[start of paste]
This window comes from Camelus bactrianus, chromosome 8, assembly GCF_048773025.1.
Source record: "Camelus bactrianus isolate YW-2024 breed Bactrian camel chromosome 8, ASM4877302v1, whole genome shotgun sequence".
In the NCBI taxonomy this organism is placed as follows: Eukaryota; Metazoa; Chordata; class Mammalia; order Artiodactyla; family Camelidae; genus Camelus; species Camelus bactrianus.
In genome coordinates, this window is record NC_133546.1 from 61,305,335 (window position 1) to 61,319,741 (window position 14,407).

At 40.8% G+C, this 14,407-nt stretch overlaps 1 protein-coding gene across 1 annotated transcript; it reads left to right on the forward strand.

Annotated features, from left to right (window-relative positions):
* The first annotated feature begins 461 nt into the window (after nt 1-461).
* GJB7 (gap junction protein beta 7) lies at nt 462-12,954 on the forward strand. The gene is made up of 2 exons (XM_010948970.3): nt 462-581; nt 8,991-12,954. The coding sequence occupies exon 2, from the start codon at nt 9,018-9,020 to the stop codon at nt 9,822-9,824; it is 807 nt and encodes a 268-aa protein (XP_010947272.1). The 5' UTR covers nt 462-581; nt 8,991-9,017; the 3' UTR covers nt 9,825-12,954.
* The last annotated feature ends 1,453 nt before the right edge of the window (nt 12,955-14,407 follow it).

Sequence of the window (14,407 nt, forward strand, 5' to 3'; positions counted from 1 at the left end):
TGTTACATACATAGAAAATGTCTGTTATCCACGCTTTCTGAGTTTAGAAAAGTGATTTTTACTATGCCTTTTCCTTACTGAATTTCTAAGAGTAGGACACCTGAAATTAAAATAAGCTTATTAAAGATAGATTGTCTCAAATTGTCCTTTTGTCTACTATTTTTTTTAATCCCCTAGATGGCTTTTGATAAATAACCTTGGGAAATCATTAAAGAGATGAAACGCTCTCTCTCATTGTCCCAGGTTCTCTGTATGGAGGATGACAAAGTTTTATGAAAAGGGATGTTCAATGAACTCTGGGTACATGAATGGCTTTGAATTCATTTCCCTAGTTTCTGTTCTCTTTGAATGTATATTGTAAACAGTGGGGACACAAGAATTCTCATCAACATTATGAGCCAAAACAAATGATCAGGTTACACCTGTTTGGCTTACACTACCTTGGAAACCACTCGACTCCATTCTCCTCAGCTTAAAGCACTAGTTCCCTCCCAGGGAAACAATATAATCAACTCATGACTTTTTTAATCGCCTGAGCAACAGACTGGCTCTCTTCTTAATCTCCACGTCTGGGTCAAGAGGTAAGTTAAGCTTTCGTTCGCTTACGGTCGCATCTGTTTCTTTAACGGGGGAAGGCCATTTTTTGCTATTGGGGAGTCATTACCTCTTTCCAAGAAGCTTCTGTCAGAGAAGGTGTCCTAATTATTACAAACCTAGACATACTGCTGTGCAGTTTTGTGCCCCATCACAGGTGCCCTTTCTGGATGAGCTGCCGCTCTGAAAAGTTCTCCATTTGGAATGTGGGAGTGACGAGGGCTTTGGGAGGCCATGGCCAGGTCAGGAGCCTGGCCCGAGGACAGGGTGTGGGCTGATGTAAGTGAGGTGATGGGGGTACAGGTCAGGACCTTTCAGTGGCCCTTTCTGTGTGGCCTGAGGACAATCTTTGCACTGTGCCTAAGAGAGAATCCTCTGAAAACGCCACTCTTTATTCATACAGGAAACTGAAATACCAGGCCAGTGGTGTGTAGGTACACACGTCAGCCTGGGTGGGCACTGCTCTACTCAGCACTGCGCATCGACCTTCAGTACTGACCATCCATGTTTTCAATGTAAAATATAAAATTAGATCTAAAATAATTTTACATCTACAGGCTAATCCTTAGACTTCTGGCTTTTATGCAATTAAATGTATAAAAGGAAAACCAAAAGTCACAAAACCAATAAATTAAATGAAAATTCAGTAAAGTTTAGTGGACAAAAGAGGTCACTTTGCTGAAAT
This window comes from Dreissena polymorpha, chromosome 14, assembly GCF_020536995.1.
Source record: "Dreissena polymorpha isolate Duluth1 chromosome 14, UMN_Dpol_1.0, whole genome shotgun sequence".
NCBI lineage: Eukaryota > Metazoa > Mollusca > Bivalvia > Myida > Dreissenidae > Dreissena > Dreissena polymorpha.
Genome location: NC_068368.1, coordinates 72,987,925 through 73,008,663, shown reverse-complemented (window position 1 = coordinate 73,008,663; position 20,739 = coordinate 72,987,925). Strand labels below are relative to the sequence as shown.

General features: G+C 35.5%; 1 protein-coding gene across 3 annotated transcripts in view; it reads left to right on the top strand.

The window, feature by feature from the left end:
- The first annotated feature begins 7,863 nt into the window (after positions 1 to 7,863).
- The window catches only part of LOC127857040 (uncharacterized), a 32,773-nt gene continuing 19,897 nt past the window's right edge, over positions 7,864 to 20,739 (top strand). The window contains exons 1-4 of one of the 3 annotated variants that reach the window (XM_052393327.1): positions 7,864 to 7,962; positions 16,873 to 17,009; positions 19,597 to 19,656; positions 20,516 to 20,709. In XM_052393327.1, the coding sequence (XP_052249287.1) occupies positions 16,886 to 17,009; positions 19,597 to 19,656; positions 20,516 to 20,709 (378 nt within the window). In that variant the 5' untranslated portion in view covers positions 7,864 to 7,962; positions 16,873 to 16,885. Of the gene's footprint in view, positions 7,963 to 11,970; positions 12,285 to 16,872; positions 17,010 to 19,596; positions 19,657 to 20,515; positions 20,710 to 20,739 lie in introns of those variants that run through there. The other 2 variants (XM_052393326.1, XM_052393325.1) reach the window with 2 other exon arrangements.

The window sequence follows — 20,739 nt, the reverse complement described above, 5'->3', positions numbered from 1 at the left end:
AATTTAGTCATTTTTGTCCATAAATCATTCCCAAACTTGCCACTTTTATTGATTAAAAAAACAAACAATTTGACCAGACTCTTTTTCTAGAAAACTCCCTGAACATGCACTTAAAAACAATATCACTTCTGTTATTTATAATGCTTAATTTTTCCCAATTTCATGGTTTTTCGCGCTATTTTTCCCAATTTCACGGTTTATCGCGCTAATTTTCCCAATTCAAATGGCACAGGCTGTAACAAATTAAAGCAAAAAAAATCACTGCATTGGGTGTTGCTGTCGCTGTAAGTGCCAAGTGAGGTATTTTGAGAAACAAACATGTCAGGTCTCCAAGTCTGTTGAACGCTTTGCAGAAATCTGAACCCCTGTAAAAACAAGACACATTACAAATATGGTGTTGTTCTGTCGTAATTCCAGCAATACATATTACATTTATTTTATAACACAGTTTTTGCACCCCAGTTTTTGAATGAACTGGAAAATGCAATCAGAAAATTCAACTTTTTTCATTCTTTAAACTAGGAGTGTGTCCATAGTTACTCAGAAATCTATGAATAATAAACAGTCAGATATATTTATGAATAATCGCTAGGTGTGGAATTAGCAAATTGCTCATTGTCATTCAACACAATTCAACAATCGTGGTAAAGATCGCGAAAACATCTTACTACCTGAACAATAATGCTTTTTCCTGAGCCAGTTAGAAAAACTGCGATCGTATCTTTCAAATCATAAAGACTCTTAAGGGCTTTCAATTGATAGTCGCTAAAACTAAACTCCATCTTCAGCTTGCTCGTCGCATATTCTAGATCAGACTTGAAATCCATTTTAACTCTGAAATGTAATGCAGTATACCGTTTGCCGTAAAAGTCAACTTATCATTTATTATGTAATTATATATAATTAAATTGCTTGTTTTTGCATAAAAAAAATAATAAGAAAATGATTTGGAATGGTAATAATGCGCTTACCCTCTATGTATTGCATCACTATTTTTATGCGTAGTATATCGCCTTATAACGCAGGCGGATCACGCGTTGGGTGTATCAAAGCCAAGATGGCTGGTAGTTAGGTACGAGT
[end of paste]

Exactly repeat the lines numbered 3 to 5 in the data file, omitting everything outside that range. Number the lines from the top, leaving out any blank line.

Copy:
In the NCBI taxonomy this organism is placed as follows: Eukaryota; Metazoa; Chordata; class Mammalia; order Artiodactyla; family Camelidae; genus Camelus; species Camelus bactrianus.
In genome coordinates, this window is record NC_133546.1 from 61,305,335 (window position 1) to 61,319,741 (window position 14,407).

At 40.8% G+C, this 14,407-nt stretch overlaps 1 protein-coding gene across 1 annotated transcript; it reads left to right on the forward strand.